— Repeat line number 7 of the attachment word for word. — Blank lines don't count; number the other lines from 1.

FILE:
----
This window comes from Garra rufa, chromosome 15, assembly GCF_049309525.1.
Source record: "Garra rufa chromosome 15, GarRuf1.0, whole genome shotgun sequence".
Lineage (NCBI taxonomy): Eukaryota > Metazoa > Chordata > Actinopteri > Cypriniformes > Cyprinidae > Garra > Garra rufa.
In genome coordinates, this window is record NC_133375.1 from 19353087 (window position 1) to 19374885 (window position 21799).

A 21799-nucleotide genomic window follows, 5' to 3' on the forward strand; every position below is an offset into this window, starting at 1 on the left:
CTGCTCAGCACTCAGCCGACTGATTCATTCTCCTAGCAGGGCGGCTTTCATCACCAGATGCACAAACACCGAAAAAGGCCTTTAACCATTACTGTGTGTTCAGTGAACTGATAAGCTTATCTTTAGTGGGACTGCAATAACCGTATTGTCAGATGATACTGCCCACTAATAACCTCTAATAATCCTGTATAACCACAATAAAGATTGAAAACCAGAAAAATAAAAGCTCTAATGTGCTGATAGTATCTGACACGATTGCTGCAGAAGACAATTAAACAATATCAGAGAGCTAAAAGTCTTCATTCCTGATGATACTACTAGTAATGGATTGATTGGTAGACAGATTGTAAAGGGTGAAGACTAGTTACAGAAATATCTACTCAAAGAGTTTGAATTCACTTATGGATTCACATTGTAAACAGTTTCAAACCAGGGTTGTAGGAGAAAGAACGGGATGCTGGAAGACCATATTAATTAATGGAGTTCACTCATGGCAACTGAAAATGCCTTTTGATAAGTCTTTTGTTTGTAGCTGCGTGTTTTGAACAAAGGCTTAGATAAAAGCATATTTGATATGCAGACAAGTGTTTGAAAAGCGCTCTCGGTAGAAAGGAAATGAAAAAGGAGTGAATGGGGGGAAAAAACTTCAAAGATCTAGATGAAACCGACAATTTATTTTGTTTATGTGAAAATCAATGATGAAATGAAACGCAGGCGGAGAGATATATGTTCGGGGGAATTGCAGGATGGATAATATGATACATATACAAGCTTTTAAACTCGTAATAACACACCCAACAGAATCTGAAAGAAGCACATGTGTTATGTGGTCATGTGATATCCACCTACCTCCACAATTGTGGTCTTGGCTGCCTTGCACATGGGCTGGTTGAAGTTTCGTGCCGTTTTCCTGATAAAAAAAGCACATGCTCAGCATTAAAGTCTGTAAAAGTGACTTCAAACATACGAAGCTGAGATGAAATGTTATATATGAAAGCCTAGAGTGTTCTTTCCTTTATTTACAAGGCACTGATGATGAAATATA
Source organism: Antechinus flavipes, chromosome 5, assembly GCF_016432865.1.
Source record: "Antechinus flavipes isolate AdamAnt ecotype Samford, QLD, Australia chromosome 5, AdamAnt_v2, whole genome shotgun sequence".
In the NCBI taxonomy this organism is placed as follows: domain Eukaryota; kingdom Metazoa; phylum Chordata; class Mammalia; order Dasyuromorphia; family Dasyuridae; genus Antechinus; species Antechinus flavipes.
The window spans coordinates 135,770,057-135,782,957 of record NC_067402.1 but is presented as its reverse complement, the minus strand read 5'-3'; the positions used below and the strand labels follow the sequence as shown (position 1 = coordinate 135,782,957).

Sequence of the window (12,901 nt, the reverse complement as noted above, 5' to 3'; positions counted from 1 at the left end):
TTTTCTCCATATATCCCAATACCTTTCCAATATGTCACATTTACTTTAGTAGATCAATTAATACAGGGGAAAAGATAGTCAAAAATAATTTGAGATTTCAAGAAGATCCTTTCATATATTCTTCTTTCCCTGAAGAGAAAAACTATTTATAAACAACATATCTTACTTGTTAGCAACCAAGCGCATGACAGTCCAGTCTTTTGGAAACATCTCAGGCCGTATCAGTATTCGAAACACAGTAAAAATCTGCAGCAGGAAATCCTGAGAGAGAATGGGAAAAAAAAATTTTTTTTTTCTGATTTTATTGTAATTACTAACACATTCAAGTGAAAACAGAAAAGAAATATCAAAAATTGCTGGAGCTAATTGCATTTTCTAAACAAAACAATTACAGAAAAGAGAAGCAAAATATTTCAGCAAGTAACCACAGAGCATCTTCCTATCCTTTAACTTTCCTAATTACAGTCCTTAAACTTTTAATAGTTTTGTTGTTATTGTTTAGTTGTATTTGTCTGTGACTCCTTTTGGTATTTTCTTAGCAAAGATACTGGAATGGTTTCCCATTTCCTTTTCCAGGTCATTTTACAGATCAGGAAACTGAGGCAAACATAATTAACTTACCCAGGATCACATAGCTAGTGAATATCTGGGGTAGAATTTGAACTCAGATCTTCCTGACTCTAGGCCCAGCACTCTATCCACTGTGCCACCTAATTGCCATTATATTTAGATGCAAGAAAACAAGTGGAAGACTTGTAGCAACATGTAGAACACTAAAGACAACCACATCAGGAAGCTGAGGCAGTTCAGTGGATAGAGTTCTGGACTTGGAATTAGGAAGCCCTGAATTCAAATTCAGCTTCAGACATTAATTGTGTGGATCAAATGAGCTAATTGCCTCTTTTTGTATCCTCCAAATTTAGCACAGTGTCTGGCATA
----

Source organism: Antechinus flavipes, chromosome 5, assembly GCF_016432865.1.